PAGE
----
• nat on $ext_if from $dmz_ad to any -> $ext_ad: the NAT rule for the DMZ network segment. You only need this rule if you have a DMZ network segment.

  • rdr on $ext_if proto $dmz_domain_pr from any to $ext_ad port domain -> $dmz_domain_ad port $dmz_domain_pt: the redirection rule for the DNS queries sent to port 53 on the firewall's external interface. This rule redirects packets to a non-privileged port on the network interface of the DNS server residing in the DMZ. You only need this rule if you run a DNS server in the DMZ network segment.

  • rdr on {$ext_if, $prv_if} proto $dmz_www_pr from any to $ext_ad port www -> $dmz_www_ad port $dmz_www_pt: the redirection rule for the HTTP traffic sent to port 80 on the firewall's external interface. This rule redirects packets to a non-privileged port on the network interface of the HTTP server residing in the DMZ. Two interfaces {$ext_if, $prv_if} listed in this rule allow access to the HTTP server from the private network segment, as well as from the outside. You only need this rule if you run a HTTP server in the DMZ network segment.

  • rdr on {$ext_if, $prv_if} proto $rdr_smtp_pr from any to $ext_ad port smtp -> $dmz_smtp_ad port $rdr_smtp_pt: the redirection rule for the SMTP traffic sent to port 25 on the firewall's external interface. This rule redirects packets to a non-privileged port on the network interface of the SMTP server residing in the DMZ. Two interfaces {$ext_if, $prv_if} listed in this rule allow access to the SMTP server from the private network segment, as well as from the outside. You only need this rule if you run a SMTP server in the DMZ network segment.

  • rdr on {$ext_if, $prv_if} proto $rdr_ftp_pr from any to $ext_ad port ftp -> $dmz_ftp_ad port $rdr_ftp_pt: the redirection rule for the FTP traffic sent to port 20 on the firewall's external interface. This rule redirects packets to a non-privileged port on the network interface of the FTP server residing in the DMZ. Two interfaces {$ext_if, $prv_if} listed in this rule allow access to the FTP server from the private network segment, as well as from the outside. You only need this rule if you run a FTP server in the DMZ network segment.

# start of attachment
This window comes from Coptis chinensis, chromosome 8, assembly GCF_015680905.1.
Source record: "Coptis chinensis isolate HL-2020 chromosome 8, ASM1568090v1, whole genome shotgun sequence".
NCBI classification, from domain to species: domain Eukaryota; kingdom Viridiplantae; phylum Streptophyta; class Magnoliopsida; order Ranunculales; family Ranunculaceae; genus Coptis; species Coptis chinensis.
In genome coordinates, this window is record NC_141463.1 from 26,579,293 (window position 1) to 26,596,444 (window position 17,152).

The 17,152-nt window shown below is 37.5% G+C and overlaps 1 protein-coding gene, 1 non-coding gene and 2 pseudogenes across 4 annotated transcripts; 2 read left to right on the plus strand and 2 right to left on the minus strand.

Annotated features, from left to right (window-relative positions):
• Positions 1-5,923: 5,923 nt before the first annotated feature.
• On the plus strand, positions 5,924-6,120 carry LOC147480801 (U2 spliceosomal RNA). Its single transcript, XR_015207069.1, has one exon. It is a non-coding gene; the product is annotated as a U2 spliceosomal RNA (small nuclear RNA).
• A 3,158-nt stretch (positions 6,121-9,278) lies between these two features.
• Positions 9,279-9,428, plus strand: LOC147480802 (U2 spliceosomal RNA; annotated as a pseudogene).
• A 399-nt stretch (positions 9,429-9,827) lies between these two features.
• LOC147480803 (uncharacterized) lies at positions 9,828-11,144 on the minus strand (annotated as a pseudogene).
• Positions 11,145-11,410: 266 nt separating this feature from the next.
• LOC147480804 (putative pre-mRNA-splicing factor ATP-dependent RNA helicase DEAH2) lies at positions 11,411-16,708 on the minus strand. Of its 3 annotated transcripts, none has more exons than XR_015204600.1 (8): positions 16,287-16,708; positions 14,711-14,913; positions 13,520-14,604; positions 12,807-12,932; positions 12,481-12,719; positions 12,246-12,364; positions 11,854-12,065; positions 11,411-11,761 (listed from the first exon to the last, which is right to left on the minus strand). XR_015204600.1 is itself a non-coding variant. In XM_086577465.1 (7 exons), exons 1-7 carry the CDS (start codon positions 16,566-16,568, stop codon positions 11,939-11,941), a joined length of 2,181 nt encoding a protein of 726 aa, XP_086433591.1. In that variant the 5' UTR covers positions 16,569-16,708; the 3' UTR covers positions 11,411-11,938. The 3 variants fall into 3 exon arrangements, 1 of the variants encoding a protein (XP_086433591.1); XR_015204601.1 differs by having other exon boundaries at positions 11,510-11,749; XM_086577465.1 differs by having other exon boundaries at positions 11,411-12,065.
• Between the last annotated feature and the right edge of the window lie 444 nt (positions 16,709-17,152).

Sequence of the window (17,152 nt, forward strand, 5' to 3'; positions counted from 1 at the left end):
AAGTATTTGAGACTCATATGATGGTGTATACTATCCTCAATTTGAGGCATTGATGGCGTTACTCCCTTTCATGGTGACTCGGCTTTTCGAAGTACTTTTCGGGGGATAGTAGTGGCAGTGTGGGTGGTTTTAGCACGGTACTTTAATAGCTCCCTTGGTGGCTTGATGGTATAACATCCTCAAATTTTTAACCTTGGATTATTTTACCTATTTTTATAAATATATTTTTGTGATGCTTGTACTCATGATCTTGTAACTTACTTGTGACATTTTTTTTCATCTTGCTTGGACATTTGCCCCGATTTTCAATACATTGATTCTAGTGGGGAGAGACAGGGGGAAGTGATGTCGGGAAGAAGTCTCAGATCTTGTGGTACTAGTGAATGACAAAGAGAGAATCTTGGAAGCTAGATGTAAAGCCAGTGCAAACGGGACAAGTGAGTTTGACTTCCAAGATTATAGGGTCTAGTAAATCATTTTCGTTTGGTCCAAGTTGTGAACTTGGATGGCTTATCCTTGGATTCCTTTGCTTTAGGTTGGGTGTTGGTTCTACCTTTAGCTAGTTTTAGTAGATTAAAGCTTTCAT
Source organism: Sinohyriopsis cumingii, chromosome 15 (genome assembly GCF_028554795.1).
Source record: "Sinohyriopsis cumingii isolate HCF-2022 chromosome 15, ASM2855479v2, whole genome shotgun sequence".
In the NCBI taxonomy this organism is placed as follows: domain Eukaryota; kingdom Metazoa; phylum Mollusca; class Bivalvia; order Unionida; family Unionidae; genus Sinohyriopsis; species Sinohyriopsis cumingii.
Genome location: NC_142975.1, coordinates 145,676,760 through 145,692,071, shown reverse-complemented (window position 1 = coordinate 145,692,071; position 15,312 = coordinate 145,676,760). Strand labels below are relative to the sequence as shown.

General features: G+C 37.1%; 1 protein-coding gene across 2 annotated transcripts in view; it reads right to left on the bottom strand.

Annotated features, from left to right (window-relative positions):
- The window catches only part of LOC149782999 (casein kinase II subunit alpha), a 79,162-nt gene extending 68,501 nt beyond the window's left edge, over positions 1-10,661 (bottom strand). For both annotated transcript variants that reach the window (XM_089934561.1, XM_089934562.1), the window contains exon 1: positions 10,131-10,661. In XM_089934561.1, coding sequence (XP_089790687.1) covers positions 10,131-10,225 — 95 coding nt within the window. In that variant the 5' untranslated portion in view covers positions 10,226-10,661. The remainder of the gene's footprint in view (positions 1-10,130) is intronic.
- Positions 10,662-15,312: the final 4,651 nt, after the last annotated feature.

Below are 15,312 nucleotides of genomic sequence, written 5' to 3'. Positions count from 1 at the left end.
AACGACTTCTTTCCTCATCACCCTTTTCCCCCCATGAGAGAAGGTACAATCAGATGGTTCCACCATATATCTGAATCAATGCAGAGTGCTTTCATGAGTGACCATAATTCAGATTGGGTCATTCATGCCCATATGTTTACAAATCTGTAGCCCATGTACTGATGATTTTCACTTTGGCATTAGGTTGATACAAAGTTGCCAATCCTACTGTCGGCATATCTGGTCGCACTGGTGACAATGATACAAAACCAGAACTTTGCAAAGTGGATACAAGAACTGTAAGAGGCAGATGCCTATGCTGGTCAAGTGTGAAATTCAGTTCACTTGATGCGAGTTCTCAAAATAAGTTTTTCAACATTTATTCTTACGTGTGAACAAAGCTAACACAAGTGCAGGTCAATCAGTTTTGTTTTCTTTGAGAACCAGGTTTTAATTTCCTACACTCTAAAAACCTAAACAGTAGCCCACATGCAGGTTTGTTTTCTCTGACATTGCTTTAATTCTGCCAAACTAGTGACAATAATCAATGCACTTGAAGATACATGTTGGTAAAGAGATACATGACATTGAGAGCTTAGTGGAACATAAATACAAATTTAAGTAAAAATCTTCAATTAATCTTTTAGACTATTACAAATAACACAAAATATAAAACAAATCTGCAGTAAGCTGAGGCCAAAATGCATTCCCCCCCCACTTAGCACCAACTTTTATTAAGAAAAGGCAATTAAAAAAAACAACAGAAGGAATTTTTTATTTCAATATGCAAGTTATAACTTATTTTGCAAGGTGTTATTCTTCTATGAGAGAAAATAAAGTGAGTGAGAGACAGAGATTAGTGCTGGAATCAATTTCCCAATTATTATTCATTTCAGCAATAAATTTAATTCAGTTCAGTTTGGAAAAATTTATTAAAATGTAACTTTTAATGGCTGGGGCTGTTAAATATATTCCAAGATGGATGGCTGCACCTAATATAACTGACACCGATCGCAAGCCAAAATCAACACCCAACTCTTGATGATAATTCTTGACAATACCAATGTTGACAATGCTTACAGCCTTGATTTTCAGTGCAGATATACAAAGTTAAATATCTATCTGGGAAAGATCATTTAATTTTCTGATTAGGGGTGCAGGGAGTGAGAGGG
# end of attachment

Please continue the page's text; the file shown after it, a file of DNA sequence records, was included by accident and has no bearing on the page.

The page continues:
• rdr on $prv_if proto $rdr_nntp_pr from any to $ext_ad port nntp -> $dmz_nntp_ad port $rdr_nntp_pt: the redirection rule for the NNTP traffic sent to port 119 on the firewall's external interface from the private network segment only. This rule assumes that you forbid NNTP access from the outside and only run a caching news server for your own private use. This rule redirects packets to a non-privileged port on the network interface of the NNTP server residing in the DMZ. You only need this rule if you run a NNTP server in the DMZ network segment.

Because the list shown above is rather lengthy, I will list the rules that you do not need if you are not offering any services to the public and have just one private network segment behind the firewall:

  • dmz_if
  • dmz_ad
  • dmz_domain_ad
  • dmz_www_ad
  • dmz_smtp_ad
  • dmz_ftp_ad
  • dmz_nntp_ad
  • dmz_domain_prs
  • dmz_www_pr
  • dmz_smtp_pr
  • dmz_ftp_pr
  • dmz_nntp_pr
  • dmz_domain_pt
  • dmz_www_pt
  • dmz_smtp_pt
  • dmz_ftp_pt
  • dmz_nntp_pt
  • nat on $ext_if from $dmz_ad to any -> $ext_ad
  • rdr on $ext_if proto $dmz_domain_pr from any to $ext_ad port domain -> $dmz_domain_ad port $dmz_domain_pt
  • rdr on {$ext_if, $prv_if} proto $dmz_www_pr from any to $ext_ad port www -> $dmz_www_ad port $dmz_www_pt
  • rdr on {$ext_if, $prv_if} proto $dmz_smtp_pr from any to $ext_ad port smtp -> $dmz_smtp_ad port $dmz_smtp_pt
  • rdr on {$ext_if, $prv_if} proto $dmz_ftp_pr from any to $ext_ad port ftp -> $dmz_ftp_ad port $dmz_ftp_pt
  • rdr on $prv_if proto $dmz_nntp_pr from any to $ext_ad port nntp -> $dmz_nntp_ad port $dmz_nntp_pt

Things get more complicated when you have multiple external interfaces or multiple IP addresses assigned to the same interface. In such cases, you will be dealing with a more complex set of rules, and it is difficult to give a single answer that fits all possible questions. For example, if you have two external IP addresses, you can assign them to the external interface, using one for NAT of the private network addresses and one for NAT of the DMZ network addresses. In such case, you need to replace ext_ad with:

ext1_ad = "x.x.x.x/32"
ext2_ad = "y.y.y.y/32"

then, replace

nat on $ext_if from $prv_ad to any -> $ext_ad
nat on $ext_if from $dmz_ad to any -> $ext_ad

with

nat on $ext_if from $prv_ad to any -> $ext1_ad 
nat on $ext_if from $dmz_ad to any -> $ext2_ad

And, finally, replace:

rdr on $ext_if proto $dmz_domain_pr from any \